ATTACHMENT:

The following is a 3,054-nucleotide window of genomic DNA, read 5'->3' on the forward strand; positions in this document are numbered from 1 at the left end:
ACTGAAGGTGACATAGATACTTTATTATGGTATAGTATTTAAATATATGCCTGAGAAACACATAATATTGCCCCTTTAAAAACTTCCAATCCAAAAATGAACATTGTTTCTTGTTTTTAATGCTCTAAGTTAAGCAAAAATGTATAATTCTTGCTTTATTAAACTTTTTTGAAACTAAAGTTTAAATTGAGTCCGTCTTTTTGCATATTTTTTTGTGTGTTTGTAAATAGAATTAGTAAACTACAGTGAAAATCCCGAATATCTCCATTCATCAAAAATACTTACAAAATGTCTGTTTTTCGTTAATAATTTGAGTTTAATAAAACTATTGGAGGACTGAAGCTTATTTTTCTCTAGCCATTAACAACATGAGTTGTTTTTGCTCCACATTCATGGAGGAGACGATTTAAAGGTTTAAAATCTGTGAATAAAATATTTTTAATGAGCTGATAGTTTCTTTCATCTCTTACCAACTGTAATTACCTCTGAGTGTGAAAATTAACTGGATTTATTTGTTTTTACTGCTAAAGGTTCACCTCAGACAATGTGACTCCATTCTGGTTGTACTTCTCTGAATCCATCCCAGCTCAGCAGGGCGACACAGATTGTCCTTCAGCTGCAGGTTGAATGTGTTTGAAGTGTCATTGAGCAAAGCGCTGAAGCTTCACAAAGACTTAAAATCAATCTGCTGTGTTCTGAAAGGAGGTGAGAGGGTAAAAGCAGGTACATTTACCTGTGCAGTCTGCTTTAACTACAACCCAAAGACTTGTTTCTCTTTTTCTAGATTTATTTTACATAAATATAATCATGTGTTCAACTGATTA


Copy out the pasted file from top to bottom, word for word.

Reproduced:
The following is a 3,054-nucleotide window of genomic DNA, read 5'->3' on the forward strand; positions in this document are numbered from 1 at the left end:
ACTGAAGGTGACATAGATACTTTATTATGGTATAGTATTTAAATATATGCCTGAGAAACACATAATATTGCCCCTTTAAAAACTTCCAATCCAAAAATGAACATTGTTTCTTGTTTTTAATGCTCTAAGTTAAGCAAAAATGTATAATTCTTGCTTTATTAAACTTTTTTGAAACTAAAGTTTAAATTGAGTCCGTCTTTTTGCATATTTTTTTGTGTGTTTGTAAATAGAATTAGTAAACTACAGTGAAAATCCCGAATATCTCCATTCATCAAAAATACTTACAAAATGTCTGTTTTTCGTTAATAATTTGAGTTTAATAAAACTATTGGAGGACTGAAGCTTATTTTTCTCTAGCCATTAACAACATGAGTTGTTTTTGCTCCACATTCATGGAGGAGACGATTTAAAGGTTTAAAATCTGTGAATAAAATATTTTTAATGAGCTGATAGTTTCTTTCATCTCTTACCAACTGTAATTACCTCTGAGTGTGAAAATTAACTGGATTTATTTGTTTTTACTGCTAAAGGTTCACCTCAGACAATGTGACTCCATTCTGGTTGTACTTCTCTGAATCCATCCCAGCTCAGCAGGGCGACACAGATTGTCCTTCAGCTGCAGGTTGAATGTGTTTGAAGTGTCATTGAGCAAAGCGCTGAAGCTTCACAAAGACTTAAAATCAATCTGCTGTGTTCTGAAAGGAGGTGAGAGGGTAAAAGCAGGTACATTTACCTGTGCAGTCTGCTTTAACTACAACCCAAAGACTTGTTTCTCTTTTTCTAGATTTATTTTACATAAATATAATCATGTGTTCAACTGATTA